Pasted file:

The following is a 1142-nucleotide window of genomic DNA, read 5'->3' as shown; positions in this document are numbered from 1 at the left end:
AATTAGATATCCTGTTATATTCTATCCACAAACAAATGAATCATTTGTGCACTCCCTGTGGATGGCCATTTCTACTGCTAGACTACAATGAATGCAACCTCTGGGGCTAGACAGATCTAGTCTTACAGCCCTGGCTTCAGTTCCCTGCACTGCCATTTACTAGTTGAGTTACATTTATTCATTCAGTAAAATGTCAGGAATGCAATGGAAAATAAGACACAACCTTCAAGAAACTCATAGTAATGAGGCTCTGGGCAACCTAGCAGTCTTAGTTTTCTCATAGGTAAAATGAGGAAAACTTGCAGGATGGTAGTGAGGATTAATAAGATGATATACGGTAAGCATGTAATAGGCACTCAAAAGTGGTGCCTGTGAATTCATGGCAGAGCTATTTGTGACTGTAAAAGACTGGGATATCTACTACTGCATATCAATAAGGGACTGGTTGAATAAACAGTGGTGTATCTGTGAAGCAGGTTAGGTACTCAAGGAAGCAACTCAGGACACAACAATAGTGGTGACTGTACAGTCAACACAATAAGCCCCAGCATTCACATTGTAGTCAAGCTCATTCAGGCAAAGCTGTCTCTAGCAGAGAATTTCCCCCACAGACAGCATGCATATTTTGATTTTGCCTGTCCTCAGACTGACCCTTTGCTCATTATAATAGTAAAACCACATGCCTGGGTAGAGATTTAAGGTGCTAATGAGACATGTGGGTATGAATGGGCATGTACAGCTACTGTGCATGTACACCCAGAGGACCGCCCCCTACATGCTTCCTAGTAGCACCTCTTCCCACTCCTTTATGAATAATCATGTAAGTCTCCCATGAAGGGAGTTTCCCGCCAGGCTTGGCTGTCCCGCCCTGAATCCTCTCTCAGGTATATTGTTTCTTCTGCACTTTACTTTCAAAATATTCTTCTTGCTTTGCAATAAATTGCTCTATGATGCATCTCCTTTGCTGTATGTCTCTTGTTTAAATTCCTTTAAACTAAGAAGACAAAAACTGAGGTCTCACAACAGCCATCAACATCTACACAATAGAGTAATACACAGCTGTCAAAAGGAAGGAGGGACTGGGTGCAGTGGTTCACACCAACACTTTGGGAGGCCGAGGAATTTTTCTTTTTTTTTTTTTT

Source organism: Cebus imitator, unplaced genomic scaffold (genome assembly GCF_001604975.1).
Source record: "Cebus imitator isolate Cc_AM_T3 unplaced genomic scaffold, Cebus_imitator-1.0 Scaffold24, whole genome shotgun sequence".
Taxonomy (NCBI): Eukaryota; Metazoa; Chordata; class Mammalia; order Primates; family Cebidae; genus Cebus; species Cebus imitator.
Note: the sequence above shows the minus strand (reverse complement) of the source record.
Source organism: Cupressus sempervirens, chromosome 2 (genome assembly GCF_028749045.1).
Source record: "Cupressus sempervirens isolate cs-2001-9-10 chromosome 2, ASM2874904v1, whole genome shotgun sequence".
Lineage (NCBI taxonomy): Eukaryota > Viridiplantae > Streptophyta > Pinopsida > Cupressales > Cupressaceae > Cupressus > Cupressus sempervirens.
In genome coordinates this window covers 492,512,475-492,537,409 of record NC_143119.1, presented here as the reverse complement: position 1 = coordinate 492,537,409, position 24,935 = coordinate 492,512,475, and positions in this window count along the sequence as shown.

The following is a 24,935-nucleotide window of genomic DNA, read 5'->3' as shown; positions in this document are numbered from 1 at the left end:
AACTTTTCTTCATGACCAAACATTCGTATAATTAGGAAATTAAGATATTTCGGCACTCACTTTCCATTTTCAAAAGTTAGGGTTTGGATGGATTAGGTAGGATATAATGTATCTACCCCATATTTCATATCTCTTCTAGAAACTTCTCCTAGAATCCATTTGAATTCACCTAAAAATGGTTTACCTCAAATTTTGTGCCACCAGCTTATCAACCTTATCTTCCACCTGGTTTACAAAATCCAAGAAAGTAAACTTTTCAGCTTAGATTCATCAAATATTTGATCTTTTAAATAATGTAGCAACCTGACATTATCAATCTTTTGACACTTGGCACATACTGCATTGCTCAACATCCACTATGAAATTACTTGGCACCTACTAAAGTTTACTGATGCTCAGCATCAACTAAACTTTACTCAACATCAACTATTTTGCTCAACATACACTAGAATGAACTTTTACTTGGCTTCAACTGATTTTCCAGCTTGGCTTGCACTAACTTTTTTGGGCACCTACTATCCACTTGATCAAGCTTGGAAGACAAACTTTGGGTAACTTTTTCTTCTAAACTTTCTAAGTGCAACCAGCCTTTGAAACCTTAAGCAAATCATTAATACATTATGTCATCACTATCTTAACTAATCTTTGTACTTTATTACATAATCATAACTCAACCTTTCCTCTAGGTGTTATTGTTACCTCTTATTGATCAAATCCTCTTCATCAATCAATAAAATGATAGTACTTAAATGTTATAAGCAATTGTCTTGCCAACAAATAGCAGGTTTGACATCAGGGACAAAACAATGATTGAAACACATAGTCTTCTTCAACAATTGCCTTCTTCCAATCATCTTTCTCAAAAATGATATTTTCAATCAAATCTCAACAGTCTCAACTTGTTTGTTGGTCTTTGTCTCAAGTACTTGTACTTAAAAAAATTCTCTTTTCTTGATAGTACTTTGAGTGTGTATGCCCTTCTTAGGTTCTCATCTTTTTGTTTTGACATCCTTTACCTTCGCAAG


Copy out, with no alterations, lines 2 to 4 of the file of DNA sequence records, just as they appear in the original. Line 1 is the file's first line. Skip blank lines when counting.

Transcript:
AATTAGATATCCTGTTATATTCTATCCACAAACAAATGAATCATTTGTGCACTCCCTGTGGATGGCCATTTCTACTGCTAGACTACAATGAATGCAACCTCTGGGGCTAGACAGATCTAGTCTTACAGCCCTGGCTTCAGTTCCCTGCACTGCCATTTACTAGTTGAGTTACATTTATTCATTCAGTAAAATGTCAGGAATGCAATGGAAAATAAGACACAACCTTCAAGAAACTCATAGTAATGAGGCTCTGGGCAACCTAGCAGTCTTAGTTTTCTCATAGGTAAAATGAGGAAAACTTGCAGGATGGTAGTGAGGATTAATAAGATGATATACGGTAAGCATGTAATAGGCACTCAAAAGTGGTGCCTGTGAATTCATGGCAGAGCTATTTGTGACTGTAAAAGACTGGGATATCTACTACTGCATATCAATAAGGGACTGGTTGAATAAACAGTGGTGTATCTGTGAAGCAGGTTAGGTACTCAAGGAAGCAACTCAGGACACAACAATAGTGGTGACTGTACAGTCAACACAATAAGCCCCAGCATTCACATTGTAGTCAAGCTCATTCAGGCAAAGCTGTCTCTAGCAGAGAATTTCCCCCACAGACAGCATGCATATTTTGATTTTGCCTGTCCTCAGACTGACCCTTTGCTCATTATAATAGTAAAACCACATGCCTGGGTAGAGATTTAAGGTGCTAATGAGACATGTGGGTATGAATGGGCATGTACAGCTACTGTGCATGTACACCCAGAGGACCGCCCCCTACATGCTTCCTAGTAGCACCTCTTCCCACTCCTTTATGAATAATCATGTAAGTCTCCCATGAAGGGAGTTTCCCGCCAGGCTTGGCTGTCCCGCCCTGAATCCTCTCTCAGGTATATTGTTTCTTCTGCACTTTACTTTCAAAATATTCTTCTTGCTTTGCAATAAATTGCTCTATGATGCATCTCCTTTGCTGTATGTCTCTTGTTTAAATTCCTTTAAACTAAGAAGACAAAAACTGAGGTCTCACAACAGCCATCAACATCTACACAATAGAGTAATACACAGCTGTCAAAAGGAAGGAGGGACTGGGTGCAGTGGTTCACACCAACACTTTGGGAGGCCGAGGAATTTTTCTTTTTTTTTTTTTT

Source organism: Cebus imitator, unplaced genomic scaffold (genome assembly GCF_001604975.1).
Source record: "Cebus imitator isolate Cc_AM_T3 unplaced genomic scaffold, Cebus_imitator-1.0 Scaffold24, whole genome shotgun sequence".